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Displaying items by tag: Record Investment Overhaul

The largest ferry operator in Scotland, state-owned Caledonian MacBrayne (CalMac) is to spend more than £9 million targeted at vessel resilience in a response to challenges of an increasing average age of fleet.

According to CalMac, this is in addition to the annual planned maintenance expenditure to ensure every vessel is ready for another year of supporting communities across the west coast. The resilience programme is more than double the amount spent last year.

Including inter-island services, CalMac runs a total of 49 routes served by 33 vessels each of which is required to undergo a period of annual dry dock maintenance.

'Trying to ensure that every vessel gets the proper levels of maintenance and upgrades, while keeping lifeline ferry services running is an extremely complex operation,' said CalMac's Director of Asset Management, Julie Philpott.

'Not all vessels are suitable for every route and harbour, meaning the matrix we need to design to ensure service continuity is long in the planning.'

'We try where we can, within the resources available to us, to provide as seamless a service as possible during this period, matching suitable vessels to cover routes. But getting every vessel in for maintenance requires us to do a certain amount of manoeuvring. We try and keep inconvenience to a minimum, and hope the travelling public can understand why we have to make the vessel changes that we do at this time of year.'

The £9 million investment is being targeted at vessel resilience in a fleet which on average is increasingly ageing. This is in addition to the annual planned maintenance expenditure to ensure every vessel is ready for another year of supporting communities across the west coast. The resilience programme  is more than double the amount spent last year.

Including inter-island services, CalMac runs a total of 49 routes served by 33 vessels each of which is required to undergo a period of annual dry dock maintenance.

'Trying to ensure that every vessel gets the proper levels of maintenance and upgrades, while keeping lifeline ferry services running is an extremely complex operation,' said CalMac's Director of Asset Management, Julie Philpott.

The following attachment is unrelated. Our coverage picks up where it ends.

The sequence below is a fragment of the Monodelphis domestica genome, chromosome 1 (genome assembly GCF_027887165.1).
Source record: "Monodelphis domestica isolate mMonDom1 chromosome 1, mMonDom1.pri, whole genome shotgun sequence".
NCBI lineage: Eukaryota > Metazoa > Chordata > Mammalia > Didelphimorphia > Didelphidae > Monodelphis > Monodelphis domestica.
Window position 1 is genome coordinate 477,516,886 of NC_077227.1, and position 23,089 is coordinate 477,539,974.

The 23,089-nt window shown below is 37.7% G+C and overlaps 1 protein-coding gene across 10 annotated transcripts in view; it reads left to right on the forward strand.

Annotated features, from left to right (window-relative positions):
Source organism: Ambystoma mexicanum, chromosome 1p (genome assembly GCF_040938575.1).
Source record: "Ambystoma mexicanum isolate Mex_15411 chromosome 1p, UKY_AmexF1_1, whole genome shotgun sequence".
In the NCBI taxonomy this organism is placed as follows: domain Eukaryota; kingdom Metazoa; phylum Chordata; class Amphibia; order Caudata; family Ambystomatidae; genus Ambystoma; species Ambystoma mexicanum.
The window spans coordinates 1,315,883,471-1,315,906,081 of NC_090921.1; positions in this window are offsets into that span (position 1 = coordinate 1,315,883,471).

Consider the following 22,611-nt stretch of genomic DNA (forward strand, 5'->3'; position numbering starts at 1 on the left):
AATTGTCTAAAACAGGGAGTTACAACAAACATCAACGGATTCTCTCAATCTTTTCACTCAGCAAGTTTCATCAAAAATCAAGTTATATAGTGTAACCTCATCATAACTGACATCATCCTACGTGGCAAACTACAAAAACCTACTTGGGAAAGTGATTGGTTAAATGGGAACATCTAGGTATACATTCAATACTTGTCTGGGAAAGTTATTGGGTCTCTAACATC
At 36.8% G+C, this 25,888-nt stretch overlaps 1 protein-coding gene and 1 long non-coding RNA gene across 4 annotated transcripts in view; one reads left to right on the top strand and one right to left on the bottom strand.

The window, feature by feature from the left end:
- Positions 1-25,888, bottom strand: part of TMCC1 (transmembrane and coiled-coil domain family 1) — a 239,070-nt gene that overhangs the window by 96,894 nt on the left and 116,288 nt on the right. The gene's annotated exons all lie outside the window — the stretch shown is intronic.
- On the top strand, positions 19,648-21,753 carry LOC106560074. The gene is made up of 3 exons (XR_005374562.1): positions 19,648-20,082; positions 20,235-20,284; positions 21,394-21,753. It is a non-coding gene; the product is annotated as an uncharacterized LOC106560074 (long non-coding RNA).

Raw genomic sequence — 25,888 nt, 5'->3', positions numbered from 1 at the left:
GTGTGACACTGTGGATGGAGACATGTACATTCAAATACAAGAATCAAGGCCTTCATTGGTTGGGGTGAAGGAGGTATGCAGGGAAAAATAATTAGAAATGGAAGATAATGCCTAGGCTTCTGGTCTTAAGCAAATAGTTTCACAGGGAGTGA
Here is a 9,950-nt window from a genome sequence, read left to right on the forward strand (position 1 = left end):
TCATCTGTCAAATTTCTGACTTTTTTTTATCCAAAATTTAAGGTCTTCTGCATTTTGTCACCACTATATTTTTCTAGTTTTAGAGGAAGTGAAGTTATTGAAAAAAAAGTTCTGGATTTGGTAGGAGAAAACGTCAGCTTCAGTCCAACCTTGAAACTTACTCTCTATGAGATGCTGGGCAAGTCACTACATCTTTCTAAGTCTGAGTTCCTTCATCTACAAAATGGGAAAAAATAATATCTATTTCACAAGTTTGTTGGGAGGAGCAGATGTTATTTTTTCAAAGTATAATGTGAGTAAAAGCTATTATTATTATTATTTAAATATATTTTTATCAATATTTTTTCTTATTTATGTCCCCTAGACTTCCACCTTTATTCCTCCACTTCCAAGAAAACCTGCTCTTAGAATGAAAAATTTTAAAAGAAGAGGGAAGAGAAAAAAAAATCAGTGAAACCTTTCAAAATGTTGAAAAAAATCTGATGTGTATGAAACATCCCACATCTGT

'Not all vessels are suitable for every route and harbour, meaning the matrix we need to design to ensure service continuity is long in the planning.'

'We try where we can, within the resources available to us, to provide as seamless a service as possible during this period, matching suitable vessels to cover routes. But getting every vessel in for maintenance requires us to do a certain amount of manoeuvring. We try and keep inconvenience to a minimum, and hope the travelling public can understand why we have to make the vessel changes that we do at this time of year.'

On top of the regular cyclical planned maintenance CalMac are carrying out more then 90 major projects to the fleet this year. This includes new engines on the MV Loch Striven and Loch Tarbert, replacement pitch control systems on the MV Clansman and Isle of Lewis, a new bow thruster on the MV Hebridean Isles (above: photo/story at Kennacraig), replacement ramps and new generators on various vessels.

'For those not involved in the refit process the sheer scale of the tasks involved is hard to picture. Last year we fitted more then 11km of electrical wiring and this year new CCTV networks and pitch control systems alone will see 18km of new cable installed,' said Julie.

'Some communities may lose their regular vessel for longer periods due to the scale of the work being carried out this winter. However, this additional time out of timetable will help support delivery of a more resilient service in the long term. Customers will be able to see meaningful improvements in service,' she added.

Work on the vessels is carried out at yards in Greenock, Troon, Liverpool, Ardmaliesh, Leith and Aberdeen. The North Sea port Afloat adds is where NorthLink Ferries operated by private company Serco last month was awarded a £450m contract from the Scottish Government to continue serving Orkney and the Shetland Islands. 

Since the announcement, according to BBC News, CalMac is challenging the Scottish government's decision not to give it a contract to run Northern Isles ferries.

Serco won a six-year contract in 2012 and it was named the preferred bidder to continue the service. However CalMac, which is owned by the Scottish government, says its tender was cheaper than Serco's.

For more on the report from last month click here.

Published in Ferry
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